Polley, Edward Victor (No. B420081)

Polley, Edward Victor (Victor)

Lieutenant

No. B420081, Royal Canadian Engineers

Killed in an accident on Wednesday 3 March 1943 (aged 22)

Buried:

Belfast City Cemetery (Glenalina Extension Section J Grave 38)

Commemorated:

Commonwealth War Graves Commission

Bangor and District War Memorial

Bangor Parish Church of Ireland Church (St. Comgall’s)

Bangor Grammar School

Methodist College Belfast

Queen’s University Belfast

Family grave headstone in Belfast City Cemetery

BIOGRAPHY

In some records his surname is spelt Polly.

Edward Victor Polley was born on 26 March 1920 at 142 Seacliffe Road, Bangor and he was the only son of Robert Victor and Edith Polley (nee Leathem) who had previously lived in Belfast.  They were married on 8 June 1918 in All Saints Church of Ireland Church, Belfast.  In civilian life Robert Victor Polley was a bank official and he worked for a time in the town of Tipperary.  During the First World War Robert Victor Polley served as a Lieutenant with the Royal Irish Fusiliers (in some records Royal Inniskilling Fusiliers) and he died on 17 February 1921 (aged 31).  He was suffering from lung disease caused by gas poisoning.  At that time, the Polley family was living in University Street, Belfast and they worshipped in St. Jude’s Parish Church of Ireland Church.  Later Victor Polley and his mother moved to 136 Donaghadee Road, Bangor and they worshipped in Bangor Parish Church of Ireland Church (St. Comgall’s).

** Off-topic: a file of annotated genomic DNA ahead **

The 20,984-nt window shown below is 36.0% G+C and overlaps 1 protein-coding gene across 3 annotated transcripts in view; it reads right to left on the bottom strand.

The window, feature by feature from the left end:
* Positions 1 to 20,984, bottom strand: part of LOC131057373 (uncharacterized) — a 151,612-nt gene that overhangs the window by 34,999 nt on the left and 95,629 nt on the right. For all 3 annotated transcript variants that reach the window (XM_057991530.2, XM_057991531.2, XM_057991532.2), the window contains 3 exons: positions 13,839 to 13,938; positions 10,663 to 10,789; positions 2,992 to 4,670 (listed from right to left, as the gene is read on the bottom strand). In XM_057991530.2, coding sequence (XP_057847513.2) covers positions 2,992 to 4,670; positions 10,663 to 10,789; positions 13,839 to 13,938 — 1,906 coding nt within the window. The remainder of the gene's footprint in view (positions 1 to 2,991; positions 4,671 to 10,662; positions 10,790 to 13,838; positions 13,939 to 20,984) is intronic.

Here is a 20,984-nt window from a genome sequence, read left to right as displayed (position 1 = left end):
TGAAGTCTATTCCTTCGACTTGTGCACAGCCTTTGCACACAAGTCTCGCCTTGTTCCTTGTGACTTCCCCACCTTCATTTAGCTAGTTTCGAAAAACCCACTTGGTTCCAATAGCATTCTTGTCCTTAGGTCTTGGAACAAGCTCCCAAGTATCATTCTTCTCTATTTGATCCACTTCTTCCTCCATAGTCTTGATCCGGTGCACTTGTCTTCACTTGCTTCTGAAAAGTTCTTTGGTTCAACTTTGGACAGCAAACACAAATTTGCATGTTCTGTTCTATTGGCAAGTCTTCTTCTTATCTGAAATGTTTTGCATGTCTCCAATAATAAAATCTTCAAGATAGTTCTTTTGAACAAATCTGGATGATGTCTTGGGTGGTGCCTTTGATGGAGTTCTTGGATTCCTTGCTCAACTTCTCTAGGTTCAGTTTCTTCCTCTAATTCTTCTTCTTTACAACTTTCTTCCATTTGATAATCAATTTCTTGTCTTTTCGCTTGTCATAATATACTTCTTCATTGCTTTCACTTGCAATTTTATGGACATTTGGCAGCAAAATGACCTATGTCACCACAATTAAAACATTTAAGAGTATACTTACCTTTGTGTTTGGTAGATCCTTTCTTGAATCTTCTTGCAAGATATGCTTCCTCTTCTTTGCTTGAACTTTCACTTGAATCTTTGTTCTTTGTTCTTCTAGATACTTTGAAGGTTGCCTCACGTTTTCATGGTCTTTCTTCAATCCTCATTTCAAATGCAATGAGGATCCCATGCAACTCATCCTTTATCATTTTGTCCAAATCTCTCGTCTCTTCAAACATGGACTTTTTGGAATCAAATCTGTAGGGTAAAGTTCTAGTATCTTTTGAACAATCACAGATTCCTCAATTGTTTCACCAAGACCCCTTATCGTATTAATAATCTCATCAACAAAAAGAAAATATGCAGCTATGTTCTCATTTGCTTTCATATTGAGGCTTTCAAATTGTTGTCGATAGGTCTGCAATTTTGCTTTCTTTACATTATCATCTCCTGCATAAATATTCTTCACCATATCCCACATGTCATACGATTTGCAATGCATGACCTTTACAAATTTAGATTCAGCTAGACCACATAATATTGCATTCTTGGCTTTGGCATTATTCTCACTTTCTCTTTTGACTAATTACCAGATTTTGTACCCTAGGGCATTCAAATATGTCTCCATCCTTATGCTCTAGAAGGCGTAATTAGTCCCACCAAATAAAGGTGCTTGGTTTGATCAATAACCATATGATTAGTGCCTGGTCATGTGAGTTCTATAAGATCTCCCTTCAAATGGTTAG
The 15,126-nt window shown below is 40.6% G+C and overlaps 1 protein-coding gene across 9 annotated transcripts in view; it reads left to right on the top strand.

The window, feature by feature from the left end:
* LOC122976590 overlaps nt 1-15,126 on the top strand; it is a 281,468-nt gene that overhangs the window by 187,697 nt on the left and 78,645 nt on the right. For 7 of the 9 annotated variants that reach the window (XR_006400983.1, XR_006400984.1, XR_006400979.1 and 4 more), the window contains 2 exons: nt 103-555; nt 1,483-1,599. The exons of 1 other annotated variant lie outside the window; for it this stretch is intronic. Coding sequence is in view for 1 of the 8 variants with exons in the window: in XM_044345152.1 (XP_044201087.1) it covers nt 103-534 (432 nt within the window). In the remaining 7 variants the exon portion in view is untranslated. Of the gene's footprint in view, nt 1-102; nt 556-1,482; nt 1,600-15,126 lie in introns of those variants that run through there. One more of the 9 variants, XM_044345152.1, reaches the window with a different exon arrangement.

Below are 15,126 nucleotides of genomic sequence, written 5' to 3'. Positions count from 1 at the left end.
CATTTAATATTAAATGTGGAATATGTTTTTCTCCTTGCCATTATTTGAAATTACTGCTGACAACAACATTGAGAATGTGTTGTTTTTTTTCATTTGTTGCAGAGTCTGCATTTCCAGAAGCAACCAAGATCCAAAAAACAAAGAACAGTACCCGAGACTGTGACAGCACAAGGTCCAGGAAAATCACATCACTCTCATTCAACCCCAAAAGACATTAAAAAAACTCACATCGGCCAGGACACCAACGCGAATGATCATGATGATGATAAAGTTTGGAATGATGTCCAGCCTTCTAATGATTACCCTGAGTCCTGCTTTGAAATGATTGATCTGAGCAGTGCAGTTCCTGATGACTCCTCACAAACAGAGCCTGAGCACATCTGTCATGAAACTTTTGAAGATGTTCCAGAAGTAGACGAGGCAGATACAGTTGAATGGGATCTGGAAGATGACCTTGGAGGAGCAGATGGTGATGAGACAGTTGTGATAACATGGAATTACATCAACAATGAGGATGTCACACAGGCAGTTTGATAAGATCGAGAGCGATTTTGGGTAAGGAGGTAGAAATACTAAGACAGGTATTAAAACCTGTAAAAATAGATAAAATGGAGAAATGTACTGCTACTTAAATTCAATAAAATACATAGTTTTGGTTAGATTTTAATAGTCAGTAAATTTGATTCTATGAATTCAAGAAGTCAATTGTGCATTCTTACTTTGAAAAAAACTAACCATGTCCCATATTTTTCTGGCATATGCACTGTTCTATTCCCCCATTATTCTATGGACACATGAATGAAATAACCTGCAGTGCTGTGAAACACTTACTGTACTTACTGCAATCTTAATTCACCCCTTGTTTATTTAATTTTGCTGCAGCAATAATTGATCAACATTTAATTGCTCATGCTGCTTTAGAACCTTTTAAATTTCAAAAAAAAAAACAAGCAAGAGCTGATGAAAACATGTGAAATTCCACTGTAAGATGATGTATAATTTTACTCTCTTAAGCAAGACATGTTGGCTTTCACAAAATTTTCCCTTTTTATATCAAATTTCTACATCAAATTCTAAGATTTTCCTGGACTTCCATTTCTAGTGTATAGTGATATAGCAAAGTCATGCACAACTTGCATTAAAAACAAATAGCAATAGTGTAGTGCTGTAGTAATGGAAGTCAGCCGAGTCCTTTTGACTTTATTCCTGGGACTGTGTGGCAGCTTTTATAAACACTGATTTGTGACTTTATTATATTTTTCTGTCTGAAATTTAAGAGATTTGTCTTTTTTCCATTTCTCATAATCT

Victor Polley attended Bangor Grammar School from September 1930 until June 1931 and then Methodist College, Belfast.  At Bangor Grammar School Victor Polley was remembered by the Headmaster as ‘a fair haired and attractive boy in the Higher Preparatory’.  In 1938 he enrolled in the Faculty of Applied Science at Queen’s University Belfast to study engineering and he obtained a B.Sc. degree.

When the Second World War began, Victor Polley wanted to enlist but his mother tried every possible means of dissuading him.  She took him to Canada but whilst there he joined the Royal Canadian Engineers and served as a motorcycle dispatch rider.  After being posted to England he died on 3 March 1943 in an accident during military exercises.  Eight days later he was buried in Belfast City Cemetery (Glenalina Extension) in the same grave as his father, Robert Victor Polley, and his grandfather, William Thomas Polley, who died on 7 June 1931 (aged 82).

Lieutenant Edward Victor Polley was 22 when he was killed, and he is commemorated on Bangor and District War Memorial; in Bangor Parish Church of Ireland Church (St. Comgall’s); in Bangor Grammar School; in Methodist College Belfast; in Queen’s University Belfast and on the family grave headstone in Belfast City Cemetery.